Please settle an argument some of my co-workers. They have come to me asking what the proper spelling is of “website” is it one word, is it upper case W and S, and so on. Does anyone actually know??
Short answer: Nobody knows, as it hasn’t been around very long.
Long answer: People have lots of opinions.
I believe at one point capitalization was generally accepted: “Web site” because it came from World Wide Web, which was always capitalized to indicate it’s god-like ubiquity. “Website” was the way a lot of newspapers did it back in the early days of the web.
My personal opinion: Stick with the lower case, one word “website”. The capitalization makes you look all agape and naive. I write copy and this is the way I do it, based on an informal survey of general usage.
Agh. Its. Its. Notice I didn’t say I edit copy.
Properly speaking, “Web” should be capitalized, as you mean a specific, unique web–the World Wide Web, not a random spider web. “Web” in this context is a proper noun, like the White House.
(Ditto for “the Internet”–it’s perfectly possibly to have a network of networks that isn’t hooked up to the Internet, after all.)
As to whether it’s Website or Web site, it could go either way. Usage will decide. I think it’s easier on the eyes as two words.
There is no standardized spelling for this word(s) since it’s relatively new. My company recently sent out a memo that in all our documentation we are to use the term “website” everywhere. But it’s far too soon to say that’s standard. The full name of the web is the World Wide Web (www) so it seems natural to refer to the Web, and sites on it as Web sites. That’s my preference. But we tend to compress and abbreviate commonly used phrases. It’s sort of like email, or is it Email or e-mail?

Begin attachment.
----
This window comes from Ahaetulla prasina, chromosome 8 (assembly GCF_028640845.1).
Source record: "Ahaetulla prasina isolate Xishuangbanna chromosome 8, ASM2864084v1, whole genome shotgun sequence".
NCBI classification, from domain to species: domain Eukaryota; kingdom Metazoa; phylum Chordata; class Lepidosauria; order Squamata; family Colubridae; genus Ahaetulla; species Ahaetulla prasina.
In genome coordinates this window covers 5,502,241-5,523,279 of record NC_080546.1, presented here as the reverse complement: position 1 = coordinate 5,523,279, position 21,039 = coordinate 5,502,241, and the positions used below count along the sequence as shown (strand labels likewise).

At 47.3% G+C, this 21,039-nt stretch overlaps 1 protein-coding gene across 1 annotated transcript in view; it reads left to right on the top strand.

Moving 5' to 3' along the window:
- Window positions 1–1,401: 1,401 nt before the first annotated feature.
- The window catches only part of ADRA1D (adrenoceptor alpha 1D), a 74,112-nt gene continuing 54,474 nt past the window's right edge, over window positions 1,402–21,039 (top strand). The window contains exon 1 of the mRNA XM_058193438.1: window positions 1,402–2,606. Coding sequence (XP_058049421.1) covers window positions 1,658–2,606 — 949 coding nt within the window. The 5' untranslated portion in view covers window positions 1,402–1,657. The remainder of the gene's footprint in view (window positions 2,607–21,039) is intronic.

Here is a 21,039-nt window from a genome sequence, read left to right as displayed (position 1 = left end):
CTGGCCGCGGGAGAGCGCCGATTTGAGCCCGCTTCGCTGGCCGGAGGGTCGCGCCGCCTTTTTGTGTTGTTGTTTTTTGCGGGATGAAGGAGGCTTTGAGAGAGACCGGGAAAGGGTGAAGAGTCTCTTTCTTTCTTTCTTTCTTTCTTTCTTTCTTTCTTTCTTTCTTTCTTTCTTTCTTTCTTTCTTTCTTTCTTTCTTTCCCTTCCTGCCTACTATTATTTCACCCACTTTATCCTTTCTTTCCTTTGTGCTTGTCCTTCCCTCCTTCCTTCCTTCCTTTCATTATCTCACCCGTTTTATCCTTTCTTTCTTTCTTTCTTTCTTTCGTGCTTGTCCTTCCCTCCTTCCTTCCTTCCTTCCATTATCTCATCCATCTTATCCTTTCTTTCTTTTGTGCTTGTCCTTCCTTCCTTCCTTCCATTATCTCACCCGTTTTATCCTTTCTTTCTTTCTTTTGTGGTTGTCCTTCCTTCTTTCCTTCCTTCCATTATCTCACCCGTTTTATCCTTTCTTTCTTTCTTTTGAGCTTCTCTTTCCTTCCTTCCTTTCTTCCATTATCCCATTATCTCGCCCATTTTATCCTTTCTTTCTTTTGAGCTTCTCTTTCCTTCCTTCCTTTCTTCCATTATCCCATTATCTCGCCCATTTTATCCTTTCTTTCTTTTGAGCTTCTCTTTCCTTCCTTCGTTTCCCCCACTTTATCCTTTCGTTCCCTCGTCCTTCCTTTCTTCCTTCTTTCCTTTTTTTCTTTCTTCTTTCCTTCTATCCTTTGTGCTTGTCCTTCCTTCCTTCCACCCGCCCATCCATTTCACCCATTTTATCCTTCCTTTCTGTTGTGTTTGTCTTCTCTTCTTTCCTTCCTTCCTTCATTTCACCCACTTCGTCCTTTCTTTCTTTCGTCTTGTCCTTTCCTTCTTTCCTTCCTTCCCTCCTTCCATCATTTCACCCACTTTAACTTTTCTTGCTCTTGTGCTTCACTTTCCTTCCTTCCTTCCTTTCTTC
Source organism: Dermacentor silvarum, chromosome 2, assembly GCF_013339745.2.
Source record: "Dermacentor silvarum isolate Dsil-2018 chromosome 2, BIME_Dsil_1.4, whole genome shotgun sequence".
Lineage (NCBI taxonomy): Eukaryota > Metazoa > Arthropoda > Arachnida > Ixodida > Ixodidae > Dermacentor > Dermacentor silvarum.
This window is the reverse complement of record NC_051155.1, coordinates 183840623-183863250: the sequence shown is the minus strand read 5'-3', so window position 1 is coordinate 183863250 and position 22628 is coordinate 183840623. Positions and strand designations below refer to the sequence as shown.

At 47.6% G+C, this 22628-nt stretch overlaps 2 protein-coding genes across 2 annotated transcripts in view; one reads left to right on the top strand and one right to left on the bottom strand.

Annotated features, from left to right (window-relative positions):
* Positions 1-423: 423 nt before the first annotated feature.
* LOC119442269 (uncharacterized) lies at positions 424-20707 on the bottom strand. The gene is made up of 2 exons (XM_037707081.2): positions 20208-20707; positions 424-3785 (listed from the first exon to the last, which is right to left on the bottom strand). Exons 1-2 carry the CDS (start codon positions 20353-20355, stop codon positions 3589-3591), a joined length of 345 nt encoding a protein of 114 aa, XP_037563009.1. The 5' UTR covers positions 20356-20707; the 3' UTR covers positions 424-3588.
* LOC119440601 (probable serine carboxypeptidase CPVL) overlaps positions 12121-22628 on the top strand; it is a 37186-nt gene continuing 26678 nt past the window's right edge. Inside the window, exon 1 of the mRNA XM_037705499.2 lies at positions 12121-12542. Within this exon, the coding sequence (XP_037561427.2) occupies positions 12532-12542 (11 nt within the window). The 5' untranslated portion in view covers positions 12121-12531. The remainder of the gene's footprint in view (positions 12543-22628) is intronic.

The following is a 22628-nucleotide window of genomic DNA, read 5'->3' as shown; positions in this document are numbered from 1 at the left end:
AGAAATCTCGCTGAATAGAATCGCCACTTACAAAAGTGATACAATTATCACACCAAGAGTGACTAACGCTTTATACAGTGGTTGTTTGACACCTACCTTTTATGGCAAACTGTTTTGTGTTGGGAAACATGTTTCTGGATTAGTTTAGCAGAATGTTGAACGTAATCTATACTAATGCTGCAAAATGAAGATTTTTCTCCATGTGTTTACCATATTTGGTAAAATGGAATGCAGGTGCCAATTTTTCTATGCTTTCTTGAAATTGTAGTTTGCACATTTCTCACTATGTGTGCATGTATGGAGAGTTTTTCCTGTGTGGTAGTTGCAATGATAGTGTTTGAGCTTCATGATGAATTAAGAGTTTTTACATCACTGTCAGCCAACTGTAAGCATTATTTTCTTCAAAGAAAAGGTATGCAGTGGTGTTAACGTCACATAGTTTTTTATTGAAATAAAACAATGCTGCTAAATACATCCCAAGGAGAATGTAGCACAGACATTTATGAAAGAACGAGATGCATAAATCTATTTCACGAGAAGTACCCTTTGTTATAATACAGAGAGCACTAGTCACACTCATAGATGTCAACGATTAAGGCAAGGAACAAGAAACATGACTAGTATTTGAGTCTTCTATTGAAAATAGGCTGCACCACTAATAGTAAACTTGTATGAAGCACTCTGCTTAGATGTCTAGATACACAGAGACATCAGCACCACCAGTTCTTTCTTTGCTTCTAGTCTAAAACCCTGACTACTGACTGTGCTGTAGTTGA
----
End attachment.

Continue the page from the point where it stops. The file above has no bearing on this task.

Agree, sort of. A network of networks that isn’t hooked up to the Internet is not necessarily an internet. A network that uses TCP/IP is an internet.
According to my 1998 AP Style book, the entry for World Wide Web is:
Of course that is 3 years ago and that is strictly AP style. Other newspapers (like the NY Times) have their own styles, as do companies.
I agree with others who say “Web” should be capitalized and separated from “site” or “page.” When I write copy for my own company I use that train of thought.
But I sense it’ll be a while before there’s a real answer.
Another data point: New York Times uses “Web site”. (example)
Well, one thing is for sure: It’s not webside or websight.
Tim Berners-Lee uses “Web site.” However, I think “web” should only be capitalized in certain instances. Such as, “I have a web page on the Web.” Or, “The Web is home to many web sites.”
A Google search for website gives 41,600,000 hits. A Google search for web site gives 4,800,000.
The Columbia Guide to Online Style states:
“Web Short for the World Wide Web, hence the capital letter.”
The same source uses “Web site” as two words.
Cite: Walker, Janice R. and Todd Taylor. The Columbia Guide to Online Style. New York: Columbia University Press, 1998. p. 210.
Every current dictionary I have ever seen (and as a librarian I have seen a lot) is unequivocal: “Web” in relation to the World Wide Web is always capitalized.
Yup, and if you enter “web site” Google asks if you meant “website.” So we know that they believe it’s all one word.
on the other hand, if you are a C programmer, it is webSite